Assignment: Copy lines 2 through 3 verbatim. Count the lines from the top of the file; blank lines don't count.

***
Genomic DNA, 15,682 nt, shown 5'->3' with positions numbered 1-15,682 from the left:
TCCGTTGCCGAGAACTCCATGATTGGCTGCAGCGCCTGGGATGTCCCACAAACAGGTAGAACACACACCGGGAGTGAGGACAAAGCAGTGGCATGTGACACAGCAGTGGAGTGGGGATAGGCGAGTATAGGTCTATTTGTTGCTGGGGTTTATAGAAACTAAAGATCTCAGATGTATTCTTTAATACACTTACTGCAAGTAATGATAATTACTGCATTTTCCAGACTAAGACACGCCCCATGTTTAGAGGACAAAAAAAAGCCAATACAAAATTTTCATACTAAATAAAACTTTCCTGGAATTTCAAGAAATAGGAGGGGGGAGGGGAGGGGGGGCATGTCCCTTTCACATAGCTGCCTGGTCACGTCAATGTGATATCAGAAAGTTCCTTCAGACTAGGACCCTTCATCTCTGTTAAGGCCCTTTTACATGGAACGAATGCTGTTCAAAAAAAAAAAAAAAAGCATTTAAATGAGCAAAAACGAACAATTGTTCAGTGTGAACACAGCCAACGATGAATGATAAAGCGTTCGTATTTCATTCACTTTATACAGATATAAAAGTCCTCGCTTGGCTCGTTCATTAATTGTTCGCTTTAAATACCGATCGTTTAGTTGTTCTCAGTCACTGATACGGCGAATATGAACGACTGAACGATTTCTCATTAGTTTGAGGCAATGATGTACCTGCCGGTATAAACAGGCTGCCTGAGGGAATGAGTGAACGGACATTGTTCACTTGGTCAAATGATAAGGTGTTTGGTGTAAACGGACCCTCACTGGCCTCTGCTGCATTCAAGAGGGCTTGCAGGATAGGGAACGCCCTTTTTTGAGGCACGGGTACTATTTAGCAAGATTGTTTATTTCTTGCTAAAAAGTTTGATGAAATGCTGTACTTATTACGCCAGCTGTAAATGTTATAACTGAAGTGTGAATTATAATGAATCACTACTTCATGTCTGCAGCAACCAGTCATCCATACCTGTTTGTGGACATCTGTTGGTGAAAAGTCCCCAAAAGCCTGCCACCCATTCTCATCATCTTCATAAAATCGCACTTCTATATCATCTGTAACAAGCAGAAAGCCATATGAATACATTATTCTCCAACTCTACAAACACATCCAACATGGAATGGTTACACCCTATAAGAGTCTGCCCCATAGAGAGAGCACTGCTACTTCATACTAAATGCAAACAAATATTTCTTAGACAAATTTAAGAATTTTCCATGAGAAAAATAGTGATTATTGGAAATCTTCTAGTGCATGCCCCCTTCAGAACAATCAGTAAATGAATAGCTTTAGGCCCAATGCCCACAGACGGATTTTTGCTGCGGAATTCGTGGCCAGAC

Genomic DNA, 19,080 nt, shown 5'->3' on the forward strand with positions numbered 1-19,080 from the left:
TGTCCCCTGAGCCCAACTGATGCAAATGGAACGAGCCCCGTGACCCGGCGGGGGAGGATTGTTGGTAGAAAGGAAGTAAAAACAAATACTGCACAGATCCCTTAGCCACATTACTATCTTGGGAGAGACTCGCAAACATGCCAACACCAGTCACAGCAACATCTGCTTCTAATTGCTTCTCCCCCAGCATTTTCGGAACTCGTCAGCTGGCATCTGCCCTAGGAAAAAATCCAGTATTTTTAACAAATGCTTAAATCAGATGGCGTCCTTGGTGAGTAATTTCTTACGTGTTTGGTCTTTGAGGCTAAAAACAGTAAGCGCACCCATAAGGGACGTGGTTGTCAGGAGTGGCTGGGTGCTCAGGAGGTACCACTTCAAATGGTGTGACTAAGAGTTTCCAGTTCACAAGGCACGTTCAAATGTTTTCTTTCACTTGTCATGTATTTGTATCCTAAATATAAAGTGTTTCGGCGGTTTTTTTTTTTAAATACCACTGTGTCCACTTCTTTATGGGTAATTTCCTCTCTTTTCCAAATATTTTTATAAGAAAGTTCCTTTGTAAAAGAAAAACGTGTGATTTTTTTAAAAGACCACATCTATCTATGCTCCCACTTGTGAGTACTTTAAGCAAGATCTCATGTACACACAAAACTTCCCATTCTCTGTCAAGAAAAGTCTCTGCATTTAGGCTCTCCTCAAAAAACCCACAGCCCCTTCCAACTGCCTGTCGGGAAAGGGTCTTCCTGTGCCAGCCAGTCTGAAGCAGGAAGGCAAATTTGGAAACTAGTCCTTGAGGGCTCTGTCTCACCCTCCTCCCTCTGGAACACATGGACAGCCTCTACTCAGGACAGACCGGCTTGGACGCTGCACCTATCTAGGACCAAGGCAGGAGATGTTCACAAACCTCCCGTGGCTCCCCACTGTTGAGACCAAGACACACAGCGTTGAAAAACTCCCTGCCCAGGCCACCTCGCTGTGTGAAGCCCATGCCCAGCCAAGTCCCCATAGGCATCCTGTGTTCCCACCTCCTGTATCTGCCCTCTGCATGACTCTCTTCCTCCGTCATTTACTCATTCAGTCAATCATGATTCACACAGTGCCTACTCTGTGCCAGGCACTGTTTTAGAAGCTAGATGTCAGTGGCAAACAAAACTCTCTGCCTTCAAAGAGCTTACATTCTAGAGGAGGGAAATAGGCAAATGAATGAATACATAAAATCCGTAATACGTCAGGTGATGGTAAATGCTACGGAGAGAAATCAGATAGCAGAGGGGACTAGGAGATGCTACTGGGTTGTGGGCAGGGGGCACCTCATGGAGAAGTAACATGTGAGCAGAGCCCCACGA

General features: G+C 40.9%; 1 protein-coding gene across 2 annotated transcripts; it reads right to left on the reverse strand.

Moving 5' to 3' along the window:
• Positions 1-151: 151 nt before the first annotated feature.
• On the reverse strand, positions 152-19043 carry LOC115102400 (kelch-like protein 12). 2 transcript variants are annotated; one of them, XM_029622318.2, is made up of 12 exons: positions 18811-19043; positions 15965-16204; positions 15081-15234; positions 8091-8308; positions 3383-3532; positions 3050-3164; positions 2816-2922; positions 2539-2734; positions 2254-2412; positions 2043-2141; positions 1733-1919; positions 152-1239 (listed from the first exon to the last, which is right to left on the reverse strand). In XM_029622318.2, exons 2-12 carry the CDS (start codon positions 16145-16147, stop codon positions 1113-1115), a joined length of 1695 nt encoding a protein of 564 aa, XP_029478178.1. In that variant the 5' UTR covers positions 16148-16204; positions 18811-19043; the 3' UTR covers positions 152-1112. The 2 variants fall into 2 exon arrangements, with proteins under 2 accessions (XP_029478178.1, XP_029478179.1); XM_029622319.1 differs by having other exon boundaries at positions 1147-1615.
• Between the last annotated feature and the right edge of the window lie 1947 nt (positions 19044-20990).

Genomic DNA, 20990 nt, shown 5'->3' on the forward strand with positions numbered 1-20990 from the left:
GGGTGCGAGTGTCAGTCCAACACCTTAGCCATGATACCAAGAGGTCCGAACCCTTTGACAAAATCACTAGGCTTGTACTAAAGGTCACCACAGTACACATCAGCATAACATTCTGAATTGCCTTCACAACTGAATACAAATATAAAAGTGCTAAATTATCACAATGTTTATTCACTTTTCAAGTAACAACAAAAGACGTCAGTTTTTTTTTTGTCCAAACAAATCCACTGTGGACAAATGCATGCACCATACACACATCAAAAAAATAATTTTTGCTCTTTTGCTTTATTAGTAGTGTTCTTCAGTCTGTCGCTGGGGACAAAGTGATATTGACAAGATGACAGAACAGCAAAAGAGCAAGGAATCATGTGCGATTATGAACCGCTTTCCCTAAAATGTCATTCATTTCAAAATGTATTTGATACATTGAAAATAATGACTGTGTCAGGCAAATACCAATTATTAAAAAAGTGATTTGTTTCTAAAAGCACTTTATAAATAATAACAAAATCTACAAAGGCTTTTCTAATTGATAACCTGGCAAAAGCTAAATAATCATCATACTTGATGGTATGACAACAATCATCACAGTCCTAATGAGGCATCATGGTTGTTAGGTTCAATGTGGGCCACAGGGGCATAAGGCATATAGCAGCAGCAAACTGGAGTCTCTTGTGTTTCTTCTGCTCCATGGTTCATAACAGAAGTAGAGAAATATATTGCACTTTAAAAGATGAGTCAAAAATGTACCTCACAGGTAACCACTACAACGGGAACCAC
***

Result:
TCCGTTGCCGAGAACTCCATGATTGGCTGCAGCGCCTGGGATGTCCCACAAACAGGTAGAACACACACCGGGAGTGAGGACAAAGCAGTGGCATGTGACACAGCAGTGGAGTGGGGATAGGCGAGTATAGGTCTATTTGTTGCTGGGGTTTATAGAAACTAAAGATCTCAGATGTATTCTTTAATACACTTACTGCAAGTAATGATAATTACTGCATTTTCCAGACTAAGACACGCCCCATGTTTAGAGGACAAAAAAAAGCCAATACAAAATTTTCATACTAAATAAAACTTTCCTGGAATTTCAAGAAATAGGAGGGGGGAGGGGAGGGGGGGCATGTCCCTTTCACATAGCTGCCTGGTCACGTCAATGTGATATCAGAAAGTTCCTTCAGACTAGGACCCTTCATCTCTGTTAAGGCCCTTTTACATGGAACGAATGCTGTTCAAAAAAAAAAAAAAAAGCATTTAAATGAGCAAAAACGAACAATTGTTCAGTGTGAACACAGCCAACGATGAATGATAAAGCGTTCGTATTTCATTCACTTTATACAGATATAAAAGTCCTCGCTTGGCTCGTTCATTAATTGTTCGCTTTAAATACCGATCGTTTAGTTGTTCTCAGTCACTGATACGGCGAATATGAACGACTGAACGATTTCTCATTAGTTTGAGGCAATGATGTACCTGCCGGTATAAACAGGCTGCCTGAGGGAATGAGTGAACGGACATTGTTCACTTGGTCAAATGATAAGGTGTTTGGTGTAAACGGACCCTCACTGGCCTCTGCTGCATTCAAGAGGGCTTGCAGGATAGGGAACGCCCTTTTTTGAGGCACGGGTACTATTTAGCAAGATTGTTTATTTCTTGCTAAAAAGTTTGATGAAATGCTGTACTTATTACGCCAGCTGTAAATGTTATAACTGAAGTGTGAATTATAATGAATCACTACTTCATGTCTGCAGCAACCAGTCATCCATACCTGTTTGTGGACATCTGTTGGTGAAAAGTCCCCAAAAGCCTGCCACCCATTCTCATCATCTTCATAAAATCGCACTTCTATATCATCTGTAACAAGCAGAAAGCCATATGAATACATTATTCTCCAACTCTACAAACACATCCAACATGGAATGGTTACACCCTATAAGAGTCTGCCCCATAGAGAGAGCACTGCTACTTCATACTAAATGCAAACAAATATTTCTTAGACAAATTTAAGAATTTTCCATGAGAAAAATAGTGATTATTGGAAATCTTCTAGTGCATGCCCCCTTCAGAACAATCAGTAAATGAATAGCTTTAGGCCCAATGCCCACAGACGGATTTTTGCTGCGGAATTCGTGGCCAGAC

Genomic DNA, 19,080 nt, shown 5'->3' on the forward strand with positions numbered 1-19,080 from the left: